Cholinesterase inhibitors, a class of medications commonly used to treat dementia, could cause older adults to lose a “harmful” amount of weight, new research suggests.
University of California – San Francisco researchers compared data from a group of seniors. After 12 months, 29.3% of the patients on inhibitors had “significant” weight loss of 10 or more pounds, compared to 22.8% of patients on other medications. Weight loss is a common problem in dementia patients, and is often linked with increased mortality, the researchers wrote.
“Clinicians should take into account the risk of weight loss when weighing the risks and benefits of prescribing cholinesterase inhibitors in patients with dementia,” the authors wrote. “In addition, clinicians should monitor for weight loss if these medications are prescribed and consider discontinuing cholinesterase inhibitors if significant weight loss occurs.”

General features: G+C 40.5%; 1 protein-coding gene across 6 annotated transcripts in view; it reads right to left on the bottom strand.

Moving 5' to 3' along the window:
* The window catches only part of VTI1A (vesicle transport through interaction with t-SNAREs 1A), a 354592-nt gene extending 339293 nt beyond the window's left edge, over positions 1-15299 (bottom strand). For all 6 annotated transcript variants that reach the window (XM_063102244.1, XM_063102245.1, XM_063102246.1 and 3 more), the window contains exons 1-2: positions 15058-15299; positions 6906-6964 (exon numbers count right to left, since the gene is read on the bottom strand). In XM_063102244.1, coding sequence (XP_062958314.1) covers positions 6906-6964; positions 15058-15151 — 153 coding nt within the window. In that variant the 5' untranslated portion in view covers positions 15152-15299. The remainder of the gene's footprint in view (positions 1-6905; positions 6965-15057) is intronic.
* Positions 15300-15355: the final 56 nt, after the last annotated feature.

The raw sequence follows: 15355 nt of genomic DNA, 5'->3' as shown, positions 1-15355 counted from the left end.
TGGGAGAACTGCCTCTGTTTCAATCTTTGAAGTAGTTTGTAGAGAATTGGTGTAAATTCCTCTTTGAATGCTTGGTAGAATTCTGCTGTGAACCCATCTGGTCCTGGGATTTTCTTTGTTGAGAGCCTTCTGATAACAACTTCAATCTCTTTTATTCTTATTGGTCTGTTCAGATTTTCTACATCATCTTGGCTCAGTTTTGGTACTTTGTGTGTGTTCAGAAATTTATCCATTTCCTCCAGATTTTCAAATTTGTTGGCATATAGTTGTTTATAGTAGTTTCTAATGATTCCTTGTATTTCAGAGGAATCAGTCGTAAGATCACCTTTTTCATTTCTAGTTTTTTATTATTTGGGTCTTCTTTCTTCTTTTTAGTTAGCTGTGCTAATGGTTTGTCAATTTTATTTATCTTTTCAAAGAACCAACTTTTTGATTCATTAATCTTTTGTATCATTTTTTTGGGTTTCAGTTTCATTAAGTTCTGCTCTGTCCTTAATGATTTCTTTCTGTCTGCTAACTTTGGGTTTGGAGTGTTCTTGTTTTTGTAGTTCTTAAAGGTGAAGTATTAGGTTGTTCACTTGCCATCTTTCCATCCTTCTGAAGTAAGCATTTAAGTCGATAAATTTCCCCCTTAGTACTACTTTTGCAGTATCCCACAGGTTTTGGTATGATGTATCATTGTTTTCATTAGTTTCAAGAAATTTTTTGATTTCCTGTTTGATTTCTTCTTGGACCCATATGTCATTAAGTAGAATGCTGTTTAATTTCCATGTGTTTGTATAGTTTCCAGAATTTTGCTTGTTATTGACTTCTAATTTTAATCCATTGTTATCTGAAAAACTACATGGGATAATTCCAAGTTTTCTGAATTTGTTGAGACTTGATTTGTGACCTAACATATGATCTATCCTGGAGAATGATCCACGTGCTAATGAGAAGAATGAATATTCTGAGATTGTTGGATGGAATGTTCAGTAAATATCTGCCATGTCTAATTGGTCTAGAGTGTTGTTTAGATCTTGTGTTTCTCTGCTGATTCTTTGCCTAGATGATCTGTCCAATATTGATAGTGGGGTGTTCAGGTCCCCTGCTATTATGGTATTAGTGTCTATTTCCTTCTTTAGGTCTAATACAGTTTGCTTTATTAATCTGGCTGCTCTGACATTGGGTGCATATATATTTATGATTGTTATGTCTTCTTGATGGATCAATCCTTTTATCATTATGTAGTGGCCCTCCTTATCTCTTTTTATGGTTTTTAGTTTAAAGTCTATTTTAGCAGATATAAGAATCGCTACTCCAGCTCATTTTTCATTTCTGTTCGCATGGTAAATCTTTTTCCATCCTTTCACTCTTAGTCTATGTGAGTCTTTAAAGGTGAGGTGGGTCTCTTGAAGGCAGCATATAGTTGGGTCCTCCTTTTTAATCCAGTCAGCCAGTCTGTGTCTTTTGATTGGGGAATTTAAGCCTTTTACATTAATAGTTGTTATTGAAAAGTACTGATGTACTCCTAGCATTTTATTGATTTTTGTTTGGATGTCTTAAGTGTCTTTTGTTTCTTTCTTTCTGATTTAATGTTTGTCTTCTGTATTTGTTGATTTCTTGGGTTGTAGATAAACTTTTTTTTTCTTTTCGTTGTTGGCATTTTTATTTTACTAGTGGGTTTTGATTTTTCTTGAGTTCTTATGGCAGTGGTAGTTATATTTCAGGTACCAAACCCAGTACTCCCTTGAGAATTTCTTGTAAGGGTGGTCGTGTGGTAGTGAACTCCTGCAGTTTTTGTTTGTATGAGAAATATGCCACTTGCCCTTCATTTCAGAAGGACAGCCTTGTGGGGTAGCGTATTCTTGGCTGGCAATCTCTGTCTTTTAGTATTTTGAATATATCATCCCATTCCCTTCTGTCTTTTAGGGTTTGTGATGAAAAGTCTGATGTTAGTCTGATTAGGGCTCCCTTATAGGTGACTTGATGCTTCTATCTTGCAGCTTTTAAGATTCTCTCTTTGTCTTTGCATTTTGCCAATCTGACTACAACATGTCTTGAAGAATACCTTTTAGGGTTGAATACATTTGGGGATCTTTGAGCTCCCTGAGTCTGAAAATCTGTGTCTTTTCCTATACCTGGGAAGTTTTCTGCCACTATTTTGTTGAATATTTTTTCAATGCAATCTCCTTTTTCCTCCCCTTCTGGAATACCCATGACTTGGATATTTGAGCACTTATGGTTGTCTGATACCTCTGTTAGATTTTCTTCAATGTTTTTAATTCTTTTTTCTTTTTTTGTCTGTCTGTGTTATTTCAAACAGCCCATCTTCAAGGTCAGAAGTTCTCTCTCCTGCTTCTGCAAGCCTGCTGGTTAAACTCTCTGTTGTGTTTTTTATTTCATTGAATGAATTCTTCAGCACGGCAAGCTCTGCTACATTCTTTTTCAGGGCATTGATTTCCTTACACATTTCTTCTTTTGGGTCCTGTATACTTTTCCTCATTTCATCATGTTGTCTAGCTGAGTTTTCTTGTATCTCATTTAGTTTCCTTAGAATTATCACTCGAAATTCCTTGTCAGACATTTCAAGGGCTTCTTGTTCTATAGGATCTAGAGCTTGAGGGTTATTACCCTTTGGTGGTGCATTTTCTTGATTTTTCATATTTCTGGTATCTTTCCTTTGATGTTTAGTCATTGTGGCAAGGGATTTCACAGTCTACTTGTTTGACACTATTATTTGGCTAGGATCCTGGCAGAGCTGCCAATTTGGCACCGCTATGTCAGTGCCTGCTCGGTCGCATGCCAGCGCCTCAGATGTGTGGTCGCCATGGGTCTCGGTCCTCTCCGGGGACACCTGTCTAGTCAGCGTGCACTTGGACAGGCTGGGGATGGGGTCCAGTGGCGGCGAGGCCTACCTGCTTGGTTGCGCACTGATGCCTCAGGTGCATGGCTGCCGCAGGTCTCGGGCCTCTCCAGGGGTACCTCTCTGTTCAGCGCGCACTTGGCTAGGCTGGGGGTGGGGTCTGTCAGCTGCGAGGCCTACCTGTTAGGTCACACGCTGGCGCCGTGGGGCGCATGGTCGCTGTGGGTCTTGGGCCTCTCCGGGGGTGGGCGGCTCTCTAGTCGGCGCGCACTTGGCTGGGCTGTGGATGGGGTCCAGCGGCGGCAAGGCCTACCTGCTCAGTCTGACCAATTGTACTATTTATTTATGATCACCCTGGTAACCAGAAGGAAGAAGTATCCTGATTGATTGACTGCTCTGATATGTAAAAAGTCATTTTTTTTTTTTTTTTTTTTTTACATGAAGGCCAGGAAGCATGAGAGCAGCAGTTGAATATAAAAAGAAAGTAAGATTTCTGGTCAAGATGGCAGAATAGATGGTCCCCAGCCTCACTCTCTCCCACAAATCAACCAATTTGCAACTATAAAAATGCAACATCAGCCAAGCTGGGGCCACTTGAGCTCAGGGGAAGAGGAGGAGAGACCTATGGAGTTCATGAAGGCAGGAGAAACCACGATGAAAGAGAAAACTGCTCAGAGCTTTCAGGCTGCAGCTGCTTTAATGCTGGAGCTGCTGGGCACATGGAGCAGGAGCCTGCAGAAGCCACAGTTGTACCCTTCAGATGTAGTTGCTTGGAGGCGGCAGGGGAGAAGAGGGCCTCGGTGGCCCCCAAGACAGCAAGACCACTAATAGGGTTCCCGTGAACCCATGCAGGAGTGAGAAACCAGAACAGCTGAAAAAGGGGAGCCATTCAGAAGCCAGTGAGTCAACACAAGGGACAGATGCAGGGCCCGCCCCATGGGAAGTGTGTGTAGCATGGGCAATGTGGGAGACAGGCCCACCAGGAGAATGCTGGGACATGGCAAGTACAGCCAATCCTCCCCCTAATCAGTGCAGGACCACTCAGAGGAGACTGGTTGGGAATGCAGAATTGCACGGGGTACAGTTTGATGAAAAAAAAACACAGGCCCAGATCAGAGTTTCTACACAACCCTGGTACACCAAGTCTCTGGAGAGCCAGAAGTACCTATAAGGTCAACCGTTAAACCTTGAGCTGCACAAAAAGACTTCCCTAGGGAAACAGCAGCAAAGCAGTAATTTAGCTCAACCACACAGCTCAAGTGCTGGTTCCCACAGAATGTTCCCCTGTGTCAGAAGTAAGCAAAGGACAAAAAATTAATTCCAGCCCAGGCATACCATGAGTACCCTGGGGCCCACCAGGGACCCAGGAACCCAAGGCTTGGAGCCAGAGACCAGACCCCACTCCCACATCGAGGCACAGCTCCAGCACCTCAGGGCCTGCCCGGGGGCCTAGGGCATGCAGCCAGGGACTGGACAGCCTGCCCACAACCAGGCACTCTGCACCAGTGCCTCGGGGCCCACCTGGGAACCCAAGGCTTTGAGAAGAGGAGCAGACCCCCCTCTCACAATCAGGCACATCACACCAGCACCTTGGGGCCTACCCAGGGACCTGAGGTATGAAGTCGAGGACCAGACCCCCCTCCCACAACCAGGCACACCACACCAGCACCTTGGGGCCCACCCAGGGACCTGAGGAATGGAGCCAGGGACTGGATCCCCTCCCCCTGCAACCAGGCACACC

Researchers said the majority of the data came from male patients, so the inhibitors’ effects on women can’t be generalized without further research. Full results appeared in the August issue of the Journal of the American Geriatrics Society.
This article originally appeared on McKnight's